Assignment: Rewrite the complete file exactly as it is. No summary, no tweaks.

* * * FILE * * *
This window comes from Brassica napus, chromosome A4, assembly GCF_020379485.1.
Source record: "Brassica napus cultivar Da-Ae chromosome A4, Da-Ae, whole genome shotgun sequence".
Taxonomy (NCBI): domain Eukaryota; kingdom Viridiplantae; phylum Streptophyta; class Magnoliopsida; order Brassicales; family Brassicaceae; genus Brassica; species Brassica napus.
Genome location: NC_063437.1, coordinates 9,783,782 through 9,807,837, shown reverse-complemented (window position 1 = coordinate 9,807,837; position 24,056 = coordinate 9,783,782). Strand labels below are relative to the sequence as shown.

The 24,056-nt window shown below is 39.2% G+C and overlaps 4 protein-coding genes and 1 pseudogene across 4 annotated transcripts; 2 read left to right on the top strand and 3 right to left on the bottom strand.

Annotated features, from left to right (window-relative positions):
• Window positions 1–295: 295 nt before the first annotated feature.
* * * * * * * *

This window comes from Brassica napus, chromosome A4, assembly GCF_020379485.1.
Source record: "Brassica napus cultivar Da-Ae chromosome A4, Da-Ae, whole genome shotgun sequence".
Taxonomy (NCBI): domain Eukaryota; kingdom Viridiplantae; phylum Streptophyta; class Magnoliopsida; order Brassicales; family Brassicaceae; genus Brassica; species Brassica napus.
Genome location: NC_063437.1, coordinates 9,783,782 through 9,807,837, shown reverse-complemented (window position 1 = coordinate 9,807,837; position 24,056 = coordinate 9,783,782). Strand labels below are relative to the sequence as shown.

The 24,056-nt window shown below is 39.2% G+C and overlaps 4 protein-coding genes and 1 pseudogene across 4 annotated transcripts; 2 read left to right on the top strand and 3 right to left on the bottom strand.

Annotated features, from left to right (window-relative positions):
• Window positions 1–295: 295 nt before the first annotated feature.